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Fall 2007 Vol. 7 No. 3



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©Stockbyte/Getty ImagesTo Secure Both Nation and Scientific Freedom


Striking a Balance

In the years since 2001, federal agencies have become more vigilant about the scientists and students they allow into the country, the technologies they allow out of it, and the type of research they permit to be published. The fear is that terrorists or rogue nations will take some of the country's greatest strengths -- its scientific and technological tools and knowledge -- and use them to launch future attacks on the U.S. and other nations.

Concerns about certain types of research falling into the wrong hands are legitimate, says a new report from the National Research Council, and safeguards are needed. But if extreme measures are enacted that curtail the flow of information or the movement of skilled people, these restrictions could significantly hinder the nation's scientific and technology enterprise. This interference could in turn slow the development of tools needed to defend against terrorism -- technologies to better detect radioactive materials, for example, or vaccines to protect against biological or chemical agents -- and undermine the nation's long-term economic strength.

As part of its study, the Research Council held a series of regional meetings on university campuses to hear from the scientific and national security communities. The report that emerged recommends a more enduring partnership to make sure that both security and research interests are protected. It calls on the federal government to establish a standing commission -- one that includes representatives of both communities -- to review policies on the exchange of scientific information and the participation of foreign-born scientists and students in research.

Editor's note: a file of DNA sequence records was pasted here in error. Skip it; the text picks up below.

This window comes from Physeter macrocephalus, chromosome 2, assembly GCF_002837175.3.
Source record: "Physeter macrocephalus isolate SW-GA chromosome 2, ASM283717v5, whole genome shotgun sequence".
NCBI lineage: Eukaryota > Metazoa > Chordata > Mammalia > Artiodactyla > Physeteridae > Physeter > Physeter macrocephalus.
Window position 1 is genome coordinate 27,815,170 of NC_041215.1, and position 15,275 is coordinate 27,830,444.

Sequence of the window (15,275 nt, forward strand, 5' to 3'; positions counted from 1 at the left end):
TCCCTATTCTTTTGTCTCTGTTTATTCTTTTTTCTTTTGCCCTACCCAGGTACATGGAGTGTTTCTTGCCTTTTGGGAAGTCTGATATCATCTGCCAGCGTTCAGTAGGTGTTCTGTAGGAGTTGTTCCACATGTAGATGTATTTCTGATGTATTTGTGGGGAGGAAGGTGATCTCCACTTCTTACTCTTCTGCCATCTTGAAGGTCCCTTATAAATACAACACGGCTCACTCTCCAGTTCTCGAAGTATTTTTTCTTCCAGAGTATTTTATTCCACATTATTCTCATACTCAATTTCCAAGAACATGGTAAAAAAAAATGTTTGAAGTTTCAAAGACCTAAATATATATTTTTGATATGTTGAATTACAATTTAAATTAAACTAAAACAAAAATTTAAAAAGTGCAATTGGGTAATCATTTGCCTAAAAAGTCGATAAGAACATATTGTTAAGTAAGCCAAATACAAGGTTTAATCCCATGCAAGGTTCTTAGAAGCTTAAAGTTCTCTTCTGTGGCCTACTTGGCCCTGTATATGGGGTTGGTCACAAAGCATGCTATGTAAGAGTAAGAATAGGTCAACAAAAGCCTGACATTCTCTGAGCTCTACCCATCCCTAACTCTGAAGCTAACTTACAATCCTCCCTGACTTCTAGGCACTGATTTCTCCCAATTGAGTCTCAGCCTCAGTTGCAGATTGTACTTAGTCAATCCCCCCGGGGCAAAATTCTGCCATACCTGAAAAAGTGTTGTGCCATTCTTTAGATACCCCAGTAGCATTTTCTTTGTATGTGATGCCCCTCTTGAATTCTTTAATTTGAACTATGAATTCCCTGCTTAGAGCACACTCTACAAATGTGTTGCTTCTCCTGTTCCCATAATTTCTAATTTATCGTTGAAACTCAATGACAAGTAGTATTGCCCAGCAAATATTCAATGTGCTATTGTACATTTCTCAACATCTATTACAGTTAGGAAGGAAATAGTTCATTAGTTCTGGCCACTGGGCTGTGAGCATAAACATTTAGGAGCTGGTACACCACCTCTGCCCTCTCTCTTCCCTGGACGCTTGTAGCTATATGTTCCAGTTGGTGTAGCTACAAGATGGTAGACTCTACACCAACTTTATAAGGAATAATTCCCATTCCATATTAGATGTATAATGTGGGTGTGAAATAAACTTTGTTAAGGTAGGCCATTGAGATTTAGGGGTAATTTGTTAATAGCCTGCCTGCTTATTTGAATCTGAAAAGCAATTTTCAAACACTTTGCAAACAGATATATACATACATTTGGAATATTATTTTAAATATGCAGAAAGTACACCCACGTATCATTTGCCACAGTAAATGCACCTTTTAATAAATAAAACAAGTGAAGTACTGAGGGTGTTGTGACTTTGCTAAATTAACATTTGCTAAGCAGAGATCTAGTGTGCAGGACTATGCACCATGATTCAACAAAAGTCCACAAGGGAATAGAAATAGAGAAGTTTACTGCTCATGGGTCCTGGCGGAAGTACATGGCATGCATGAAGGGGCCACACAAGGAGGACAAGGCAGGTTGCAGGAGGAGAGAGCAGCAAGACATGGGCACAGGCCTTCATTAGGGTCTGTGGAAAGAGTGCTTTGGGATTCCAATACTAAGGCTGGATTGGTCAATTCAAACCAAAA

One task the commission should perform is ensuring that National Security Decision Directive 189 stays in force. Put in place over 20 years ago, the directive says that basic research should be open to publication and to participation by foreign scientists. Many government policies and practices in recent years have effectively reversed this directive, the report says. For example, when federal agencies and corporations award research grants or contracts to universities, they sometimes include clauses that prevent the publication of research or the participation of foreign scientists or students. And participants at the regional meetings expressed concern that research was increasingly -- and inconsistently -- being categorized by federal agencies as "sensitive but unclassified" and therefore restricted. Research considered too risky for publication by one agency is sometimes seen as acceptable by another. The report calls for an annual survey to examine how frequently this designation and similar restrictions are being used.

The new commission should also monitor restrictions placed on the entry of foreign-born students and scholars into the U.S., which were tightened shortly after the 2001 terrorist attacks. Meeting participants observed that initially there were some overly restrictive reviews of student visas and travel, but the situation seems to be improving. Foreign-born students and scientists are an integral element of the U.S. research enterprise, accounting for more than half of graduate students and postdocs in some fields. Universities and the U.S. government should continue to welcome talented students and scholars from around the world, the report says. In addition, Congress should consider creating a new nonimmigrant visa category for doctoral-level graduate students and postdoctoral scholars.

The free flow of equipment and technologies needs to be protected as well, the report says. Export controls are designed to keep advanced technologies from being shipped to people or countries that might misuse them. But many items restricted by the current list are outdated or already widely available in other countries. These lists should be reviewed regularly to make sure that items in wide use are not being needlessly restricted.   -- Sara Frueh & Molly Galvin


Science and Security in a Post 9/11 World: A Report Based on Regional Discussions Between the Science and Security Communities. Committee on a New Government-University Partnership for Science and Security, Committee on Science, Technology, and Law, Division on Policy and Global Affairs (2007, 138 pp.; ISBN 0-309-11191-9; available from the National Academies Press, tel. 1-800-624-6242; $30.75 plus $4.50 shipping for single copies).

The committee was co-chaired by Jacques Gansler, vice president for research, University of Maryland, College Park; and Alice P. Gast, president of Lehigh University, Bethlehem, Pa. The study was sponsored by the National Science Foundation and National Institutes of Health.



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Copyright 2007 by the National Academy of Sciences